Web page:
Many people have trouble training good recall in their dogs because they don’t know how to offer the rewards their dog wants off leash. Trying to compete with squirrels and geese and other dogs with dry dog treats isn’t going to work with even the most food-motivated dog, but lots of owners don’t know what to do instead. Let’s look at some ways to improve your reinforcers when you’re competing with every smell and chase-able animal in the woods.
Food might not be the highest value reward for your dog, but you can probably improve what you’re using if your dog is generally food-motivated. When dogs are out walking, they’re often hot and thirsty and many refuse the treats they love at home. This isn’t a problem with the treats; it’s a problem with our thinking. I love cake but if I’ve gotten hot and thirsty working hard outside I’d probably rather have a nice juicy piece of fruit. Dogs are the same and a moist treat will almost always be preferred over a drier one after a lot of exercise.
Water is also a very valuable reinforcer for a hot dog. I would never withhold water when my dog needs it, but I can definitely anticipate that need and set things up so that my dog comes to me and gets water before he needs it. In the summer, water is probably something you need to carry with you anyway and offering frequent small drinks from a travel bottle can serve as a reward and a healthy way to prevent your dog from drinking too much too fast at the end of the walk.
The biggest way to reinforce good recall is with variations on what your dog is already doing. An off-leash walk is play time for your dog. He’s not interested in eating a big meal or even in drinking a ton of water on a walk. He’s interested in PLAY. The good think is that he’s probably pretty happy to go along with whatever direction you’d like as long as it’s fun. Many dogs will find the excuse to run towards you and into another adventure reinforcing if you aren’t interrupting their play too much. Calling your dog and running in a different direction is exciting for him, so he’ll want to come to you. If your dog loves to play tug or fetch or catch a flirt pole then bringing toys and using short play sessions as rewards is very useful. The important thing is to remember that the majority of the times you call your dog should be for something fun. Even if you know you’re calling your dog away from a potential problem, if you turn it into a game where your dog is chasing you then it’s a fun game.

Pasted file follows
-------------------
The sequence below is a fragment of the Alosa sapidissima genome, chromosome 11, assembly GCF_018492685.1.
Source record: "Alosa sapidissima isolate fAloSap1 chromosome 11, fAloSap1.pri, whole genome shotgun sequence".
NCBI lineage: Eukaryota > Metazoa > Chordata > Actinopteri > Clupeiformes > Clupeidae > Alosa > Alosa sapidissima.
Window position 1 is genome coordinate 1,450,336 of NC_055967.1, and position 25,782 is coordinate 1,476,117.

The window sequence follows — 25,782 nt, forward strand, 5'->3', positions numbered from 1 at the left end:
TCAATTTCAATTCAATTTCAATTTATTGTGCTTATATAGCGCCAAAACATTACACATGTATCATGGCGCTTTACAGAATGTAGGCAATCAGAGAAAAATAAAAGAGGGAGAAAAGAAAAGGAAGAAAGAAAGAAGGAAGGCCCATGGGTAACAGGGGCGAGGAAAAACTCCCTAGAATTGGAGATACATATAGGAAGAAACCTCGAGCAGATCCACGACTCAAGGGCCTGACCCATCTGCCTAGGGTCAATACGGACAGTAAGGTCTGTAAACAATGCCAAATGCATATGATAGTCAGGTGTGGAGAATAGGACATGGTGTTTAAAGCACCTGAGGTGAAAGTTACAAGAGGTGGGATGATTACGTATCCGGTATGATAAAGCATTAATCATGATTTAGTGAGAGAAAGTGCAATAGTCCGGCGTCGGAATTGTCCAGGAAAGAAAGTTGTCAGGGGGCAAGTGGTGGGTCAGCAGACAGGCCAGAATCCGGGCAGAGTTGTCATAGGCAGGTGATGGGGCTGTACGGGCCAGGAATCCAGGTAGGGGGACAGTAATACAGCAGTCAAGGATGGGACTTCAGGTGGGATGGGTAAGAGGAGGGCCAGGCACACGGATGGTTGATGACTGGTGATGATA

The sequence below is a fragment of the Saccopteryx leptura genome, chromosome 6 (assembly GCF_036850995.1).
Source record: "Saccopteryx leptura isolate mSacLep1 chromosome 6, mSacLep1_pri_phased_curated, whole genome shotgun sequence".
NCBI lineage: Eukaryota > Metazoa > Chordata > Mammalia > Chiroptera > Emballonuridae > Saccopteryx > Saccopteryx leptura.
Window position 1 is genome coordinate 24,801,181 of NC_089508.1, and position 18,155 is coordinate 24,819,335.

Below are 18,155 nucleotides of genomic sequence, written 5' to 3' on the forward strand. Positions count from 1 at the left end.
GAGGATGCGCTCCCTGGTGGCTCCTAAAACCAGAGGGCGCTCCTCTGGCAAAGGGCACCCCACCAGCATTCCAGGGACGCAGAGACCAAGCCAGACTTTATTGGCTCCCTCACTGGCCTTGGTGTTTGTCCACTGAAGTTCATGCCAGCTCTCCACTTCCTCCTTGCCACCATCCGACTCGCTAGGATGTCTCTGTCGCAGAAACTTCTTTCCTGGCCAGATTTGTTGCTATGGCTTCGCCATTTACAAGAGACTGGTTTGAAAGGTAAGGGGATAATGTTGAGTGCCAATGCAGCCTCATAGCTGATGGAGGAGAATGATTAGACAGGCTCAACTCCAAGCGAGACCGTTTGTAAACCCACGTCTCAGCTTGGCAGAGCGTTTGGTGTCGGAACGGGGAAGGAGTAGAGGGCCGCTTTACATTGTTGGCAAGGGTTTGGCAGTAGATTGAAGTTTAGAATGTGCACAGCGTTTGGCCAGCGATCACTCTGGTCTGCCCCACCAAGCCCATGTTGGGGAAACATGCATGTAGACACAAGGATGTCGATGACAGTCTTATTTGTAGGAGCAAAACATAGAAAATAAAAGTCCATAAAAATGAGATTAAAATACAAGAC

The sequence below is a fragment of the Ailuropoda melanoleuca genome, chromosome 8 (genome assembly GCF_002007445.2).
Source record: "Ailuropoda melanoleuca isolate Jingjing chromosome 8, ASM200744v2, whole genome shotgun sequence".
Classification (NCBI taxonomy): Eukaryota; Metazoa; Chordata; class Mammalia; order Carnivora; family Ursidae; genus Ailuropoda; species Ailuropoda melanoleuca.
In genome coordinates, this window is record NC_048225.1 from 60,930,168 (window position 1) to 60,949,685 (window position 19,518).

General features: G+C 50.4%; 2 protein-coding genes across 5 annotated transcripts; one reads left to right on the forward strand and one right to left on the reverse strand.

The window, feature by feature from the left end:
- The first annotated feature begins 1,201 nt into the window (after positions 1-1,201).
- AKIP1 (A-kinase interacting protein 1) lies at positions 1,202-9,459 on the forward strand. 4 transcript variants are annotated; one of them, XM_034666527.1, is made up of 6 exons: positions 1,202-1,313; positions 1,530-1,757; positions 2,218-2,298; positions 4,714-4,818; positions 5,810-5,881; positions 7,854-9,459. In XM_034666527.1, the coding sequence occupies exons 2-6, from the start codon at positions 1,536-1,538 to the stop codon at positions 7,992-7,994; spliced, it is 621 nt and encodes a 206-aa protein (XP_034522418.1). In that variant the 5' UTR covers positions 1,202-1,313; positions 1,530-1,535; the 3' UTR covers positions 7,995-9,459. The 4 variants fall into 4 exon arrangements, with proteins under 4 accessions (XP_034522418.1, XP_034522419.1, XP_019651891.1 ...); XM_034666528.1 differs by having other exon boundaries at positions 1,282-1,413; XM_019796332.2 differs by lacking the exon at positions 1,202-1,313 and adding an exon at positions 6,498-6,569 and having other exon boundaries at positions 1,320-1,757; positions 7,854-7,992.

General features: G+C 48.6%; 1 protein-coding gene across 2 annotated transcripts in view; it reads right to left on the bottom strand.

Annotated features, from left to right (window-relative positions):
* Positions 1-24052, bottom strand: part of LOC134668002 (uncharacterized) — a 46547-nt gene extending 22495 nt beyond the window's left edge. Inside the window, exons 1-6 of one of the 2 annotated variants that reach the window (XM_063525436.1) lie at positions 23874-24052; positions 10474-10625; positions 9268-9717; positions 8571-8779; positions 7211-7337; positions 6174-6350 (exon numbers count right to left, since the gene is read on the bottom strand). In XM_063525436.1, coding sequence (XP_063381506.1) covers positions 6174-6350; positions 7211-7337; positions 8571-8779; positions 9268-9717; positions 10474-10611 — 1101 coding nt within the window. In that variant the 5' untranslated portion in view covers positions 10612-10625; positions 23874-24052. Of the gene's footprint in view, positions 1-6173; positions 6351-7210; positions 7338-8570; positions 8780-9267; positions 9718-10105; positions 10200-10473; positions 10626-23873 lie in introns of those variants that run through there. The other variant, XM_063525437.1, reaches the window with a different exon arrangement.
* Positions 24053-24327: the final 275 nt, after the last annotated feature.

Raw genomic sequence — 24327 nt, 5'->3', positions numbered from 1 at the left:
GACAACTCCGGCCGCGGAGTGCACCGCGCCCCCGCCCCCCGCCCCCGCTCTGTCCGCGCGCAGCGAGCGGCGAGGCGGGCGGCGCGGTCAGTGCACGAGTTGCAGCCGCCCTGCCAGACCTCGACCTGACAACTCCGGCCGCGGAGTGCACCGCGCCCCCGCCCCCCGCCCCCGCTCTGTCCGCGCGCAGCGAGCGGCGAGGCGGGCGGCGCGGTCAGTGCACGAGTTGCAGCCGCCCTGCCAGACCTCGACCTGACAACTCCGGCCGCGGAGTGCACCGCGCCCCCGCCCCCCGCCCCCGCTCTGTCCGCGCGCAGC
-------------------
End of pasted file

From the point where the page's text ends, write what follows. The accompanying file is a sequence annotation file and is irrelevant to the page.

It’s also important to watch your dog and prevent him from getting too engaged with something else. If you pay attention, you’ll probably notice body language cues that indicate that your dog is about to go off on his own after something. Once he’s started chasing a rabbit, he probably can’t even hear you. Your job is to keep an eye on him and call him back before he’s so intent on something else that he can’t listen.
Rewarding a check-in is also very useful. Many owners only reward their dog for coming when they’ve called them but you should also reward a dog that comes to check in unprompted. Your dog is choosing to come back to you, paying attention to you on the walk and not wandering off too far, and that’s exactly what you want in an off-leash dog.
There are many different methods for teaching a dog to come when called but they all involve teaching your dog that you are better than whatever they were doing. To be successful, you really have to think like your dog and offer food and games and fun that he really wants.